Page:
A Simple Idea That Would Spur Economic Growth by Dean Chambers,

What if a change in federal law would bring about economic growth by freeing up billions of dollars to be invested in the economy that would benefit all Americans? Shouldn’t there be strong support from all sides of the political spectrum for taking such a step?

At a time when economic growth is at just 1.2 percent, and the economy hasn’t grown much since the start of the Great Recession in 2008, the Federal Reserve could inject capital into the economy by giving the banks their money back.

Economic Growth
Photo by geralt (Pixabay)
Economic Growth

Federal law requires U.S. national banks to buy stock from the Federal Reserve Bank as a condition of Federal Reserve membership, for which they are paid $110 million in dividend every year. This dividend has been 6 percent in the past, but it has been reduced to 2 percent in the highway funding bill Congress passed last year. But Congress could change the law, make all of this capital “callable,” which would eliminate the need to pay this dividend to the banks, and would free up billions of dollars in capital for loans to small businesses, creation of jobs or financing of home purchases or other investments.

Requiring the banks to buy the stock from the Federal Reserve takes billions of dollars out of the economy each year and locks it up in the vaults of the Federal Reserve Banks. It is not necessary to lock up this capital to ensure a safe and sound financial system, but yet it is still done.

While critics may call this a giveaway to the banks, it is quite the opposite. Right now, the banks are required to buy the stock, and then because of that, receive the 6 percent dividend. The reduction of the dividend to just 2 percent in the highway funding bill has turned the Federal Reserve stock, which the banks are still required to purchase, into a money-losing asset for the banks. Clearly, the banks would rather deploy this money into the economy rather than keeping it on the sidelines at the Federal Reserve.

Some will be concerned that freeing up this capital would affect the structure of the Federal Reserve System. The proposed change would retain the 6 percent capital position for the Federal Reserve Banks, but instead of having 3 percent paid-in and 3 percent callable, there would be a 0.5 percent paid-in and 5.5 percent callable.

The change should have no effect on the Federal Reserve System because Federal Reserve officials have stated publicly that because it can create money, the Federal Reserve does not need paid-in capital or capital surplus because it can never be truly insolvent in the traditional sense.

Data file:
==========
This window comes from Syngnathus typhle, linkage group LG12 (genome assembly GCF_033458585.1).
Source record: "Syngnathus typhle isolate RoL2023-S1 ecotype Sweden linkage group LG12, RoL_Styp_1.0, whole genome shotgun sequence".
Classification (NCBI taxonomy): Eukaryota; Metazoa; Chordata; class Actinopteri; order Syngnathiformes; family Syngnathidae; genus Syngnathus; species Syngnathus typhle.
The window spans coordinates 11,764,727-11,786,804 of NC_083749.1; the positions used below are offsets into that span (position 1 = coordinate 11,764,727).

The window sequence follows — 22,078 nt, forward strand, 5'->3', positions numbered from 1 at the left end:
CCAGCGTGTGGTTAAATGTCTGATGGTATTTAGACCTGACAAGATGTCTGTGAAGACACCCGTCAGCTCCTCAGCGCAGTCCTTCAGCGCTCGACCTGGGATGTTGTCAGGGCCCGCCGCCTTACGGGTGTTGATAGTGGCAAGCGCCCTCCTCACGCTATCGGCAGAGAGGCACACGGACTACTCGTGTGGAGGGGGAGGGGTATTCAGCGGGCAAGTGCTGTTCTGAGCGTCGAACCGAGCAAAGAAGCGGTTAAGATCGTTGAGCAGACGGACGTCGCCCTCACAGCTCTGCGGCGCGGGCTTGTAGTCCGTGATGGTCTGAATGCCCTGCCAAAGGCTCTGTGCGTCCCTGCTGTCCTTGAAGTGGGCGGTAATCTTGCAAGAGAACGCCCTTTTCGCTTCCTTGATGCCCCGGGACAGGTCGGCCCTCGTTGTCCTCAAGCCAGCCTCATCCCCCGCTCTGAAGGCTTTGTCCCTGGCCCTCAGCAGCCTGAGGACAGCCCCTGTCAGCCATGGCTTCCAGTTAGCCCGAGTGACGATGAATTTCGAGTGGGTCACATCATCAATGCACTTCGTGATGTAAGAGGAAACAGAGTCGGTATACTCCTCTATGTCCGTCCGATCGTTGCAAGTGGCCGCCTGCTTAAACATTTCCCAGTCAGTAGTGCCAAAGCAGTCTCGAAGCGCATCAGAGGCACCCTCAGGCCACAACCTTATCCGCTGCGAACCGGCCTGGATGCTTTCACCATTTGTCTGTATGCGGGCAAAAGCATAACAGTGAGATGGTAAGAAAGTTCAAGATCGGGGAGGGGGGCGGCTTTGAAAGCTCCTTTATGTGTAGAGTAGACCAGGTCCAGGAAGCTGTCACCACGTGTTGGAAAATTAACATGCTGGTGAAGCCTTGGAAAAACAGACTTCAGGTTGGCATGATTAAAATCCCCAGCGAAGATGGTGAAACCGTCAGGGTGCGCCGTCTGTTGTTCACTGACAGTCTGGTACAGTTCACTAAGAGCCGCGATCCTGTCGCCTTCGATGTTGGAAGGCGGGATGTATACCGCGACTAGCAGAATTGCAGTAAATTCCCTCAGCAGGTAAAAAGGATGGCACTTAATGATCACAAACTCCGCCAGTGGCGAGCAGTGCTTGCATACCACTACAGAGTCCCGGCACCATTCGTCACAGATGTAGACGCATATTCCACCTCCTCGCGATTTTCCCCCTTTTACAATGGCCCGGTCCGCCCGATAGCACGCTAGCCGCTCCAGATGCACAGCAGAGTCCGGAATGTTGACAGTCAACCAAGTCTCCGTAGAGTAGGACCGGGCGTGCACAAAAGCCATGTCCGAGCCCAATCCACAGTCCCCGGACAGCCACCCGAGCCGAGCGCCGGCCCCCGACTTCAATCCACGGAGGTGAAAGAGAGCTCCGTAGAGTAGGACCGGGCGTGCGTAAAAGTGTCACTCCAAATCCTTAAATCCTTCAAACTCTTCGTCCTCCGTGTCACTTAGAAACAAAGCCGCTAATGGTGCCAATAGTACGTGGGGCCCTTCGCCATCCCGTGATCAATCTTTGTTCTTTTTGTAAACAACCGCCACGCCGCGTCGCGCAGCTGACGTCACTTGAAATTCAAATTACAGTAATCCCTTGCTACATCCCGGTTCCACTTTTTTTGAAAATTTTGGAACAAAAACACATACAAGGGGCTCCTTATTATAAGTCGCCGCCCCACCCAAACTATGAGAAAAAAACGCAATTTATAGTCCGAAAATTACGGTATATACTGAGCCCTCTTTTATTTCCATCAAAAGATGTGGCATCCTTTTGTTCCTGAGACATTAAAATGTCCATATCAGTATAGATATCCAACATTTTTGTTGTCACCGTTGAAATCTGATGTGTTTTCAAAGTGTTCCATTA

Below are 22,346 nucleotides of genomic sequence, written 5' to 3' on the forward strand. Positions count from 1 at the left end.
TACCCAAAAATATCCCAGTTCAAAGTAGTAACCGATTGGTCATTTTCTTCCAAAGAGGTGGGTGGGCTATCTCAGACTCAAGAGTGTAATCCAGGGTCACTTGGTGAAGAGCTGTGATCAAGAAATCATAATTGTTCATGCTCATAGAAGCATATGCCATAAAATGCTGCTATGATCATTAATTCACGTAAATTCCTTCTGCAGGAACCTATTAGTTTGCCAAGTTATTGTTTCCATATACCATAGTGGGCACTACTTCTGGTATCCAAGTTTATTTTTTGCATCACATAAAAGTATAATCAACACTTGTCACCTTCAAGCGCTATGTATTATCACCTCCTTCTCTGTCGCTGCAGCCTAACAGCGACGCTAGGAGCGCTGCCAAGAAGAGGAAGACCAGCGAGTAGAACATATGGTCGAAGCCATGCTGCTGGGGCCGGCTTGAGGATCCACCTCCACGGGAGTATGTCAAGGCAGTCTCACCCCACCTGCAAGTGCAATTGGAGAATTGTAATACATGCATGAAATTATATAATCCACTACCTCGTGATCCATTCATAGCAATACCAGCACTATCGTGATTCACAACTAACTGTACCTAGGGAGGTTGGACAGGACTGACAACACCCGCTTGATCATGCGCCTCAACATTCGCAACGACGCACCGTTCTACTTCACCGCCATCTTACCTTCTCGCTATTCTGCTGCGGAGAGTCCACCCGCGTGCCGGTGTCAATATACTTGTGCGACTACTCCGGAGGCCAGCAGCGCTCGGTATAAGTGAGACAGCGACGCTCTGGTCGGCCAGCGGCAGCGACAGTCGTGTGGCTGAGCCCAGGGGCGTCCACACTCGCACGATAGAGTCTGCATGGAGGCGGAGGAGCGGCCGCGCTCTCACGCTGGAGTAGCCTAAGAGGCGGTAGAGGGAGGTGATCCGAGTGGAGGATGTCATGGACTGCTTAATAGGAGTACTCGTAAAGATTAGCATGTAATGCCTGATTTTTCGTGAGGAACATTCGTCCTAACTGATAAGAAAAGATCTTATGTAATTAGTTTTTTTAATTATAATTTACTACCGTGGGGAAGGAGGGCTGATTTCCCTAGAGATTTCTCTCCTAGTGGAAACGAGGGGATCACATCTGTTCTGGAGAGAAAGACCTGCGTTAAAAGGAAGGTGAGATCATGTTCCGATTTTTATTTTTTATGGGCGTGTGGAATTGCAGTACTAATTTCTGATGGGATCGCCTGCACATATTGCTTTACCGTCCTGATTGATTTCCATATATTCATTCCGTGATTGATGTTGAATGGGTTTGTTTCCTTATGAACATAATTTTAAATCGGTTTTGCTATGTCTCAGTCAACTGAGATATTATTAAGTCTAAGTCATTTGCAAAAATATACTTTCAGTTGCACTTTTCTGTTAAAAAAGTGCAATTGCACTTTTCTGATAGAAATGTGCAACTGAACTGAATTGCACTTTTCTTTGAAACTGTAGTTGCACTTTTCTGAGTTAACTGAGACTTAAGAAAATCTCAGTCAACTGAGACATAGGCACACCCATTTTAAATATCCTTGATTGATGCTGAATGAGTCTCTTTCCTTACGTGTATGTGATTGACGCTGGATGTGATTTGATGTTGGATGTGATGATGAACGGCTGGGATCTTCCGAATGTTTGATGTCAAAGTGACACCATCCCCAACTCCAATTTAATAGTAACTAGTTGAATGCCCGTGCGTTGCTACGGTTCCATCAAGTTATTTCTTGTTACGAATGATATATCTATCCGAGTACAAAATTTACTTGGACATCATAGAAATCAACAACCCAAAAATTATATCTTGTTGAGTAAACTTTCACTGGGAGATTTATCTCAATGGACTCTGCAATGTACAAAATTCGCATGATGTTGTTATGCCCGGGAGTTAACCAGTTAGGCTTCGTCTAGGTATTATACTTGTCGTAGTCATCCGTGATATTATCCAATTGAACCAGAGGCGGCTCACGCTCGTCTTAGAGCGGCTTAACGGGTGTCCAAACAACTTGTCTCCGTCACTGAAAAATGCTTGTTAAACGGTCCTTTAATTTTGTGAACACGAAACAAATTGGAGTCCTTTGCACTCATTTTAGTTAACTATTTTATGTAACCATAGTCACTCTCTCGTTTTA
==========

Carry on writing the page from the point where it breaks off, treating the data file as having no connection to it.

A recent Federal Reserve publication explained that capital is not needed to absorb operating losses, since under its accounting policy any operating losses are recorded on its books as a “deferred asset” that is retired by subsequent earnings. During that period, remittances by the Federal Reserve of its earnings to the U.S. Treasury is suspended.

The paid-in versus callable mix will not affect loss absorbency because the stock is not loss absorbent in the way of equity in a private firm. The callable stock would never be called. Furthermore, as a protection to taxpayers, the only way the stock becomes loss absorbent is if a Federal Reserve Bank declares bankruptcy, and that’s not possible. If the Federal Reserve did suffer operating losses, it would simply record a “deferred asset” on its books against that loss rather than writing down paid-in stock and/or calling more.

Losses of the Federal Reserve should not be imposed on the banking system through stock requirements. Good public policy should aim to protect the safety and soundness of banks. Unrelated losses by a government entity should not be imposed on the banking system, especially as those losses are likely to occur during periods of economic distress.

The Federal Reserve has tried everything to try to spur economic growth, and the economy has remained mired at anemic growth levels since 2008. Traditionally, the Federal Reserve lowers interest rates to promote an economic rebound. With interest rates at historically low rates, so low they can hardly go lower, the economy has responded favorably. Why not unleash these millions of dollars of capital to spur investment, business start-ups and growth of existing businesses, and the creation of jobs?


About the Author

Dean Chambers

Dean Chambers is an independent journalist and blogger who has written news and commentary articles on a wide variety of subjects. His articles have been published on Examiner.com, The Inquisitr, Conservative Firing Line and have been featured on The Drudge Report, The Rush Limbaugh Program, The Blaze and The Gateway Pundit, as well as parodied by Stephen Colbert, Chris Matthews and Rachel Maddow.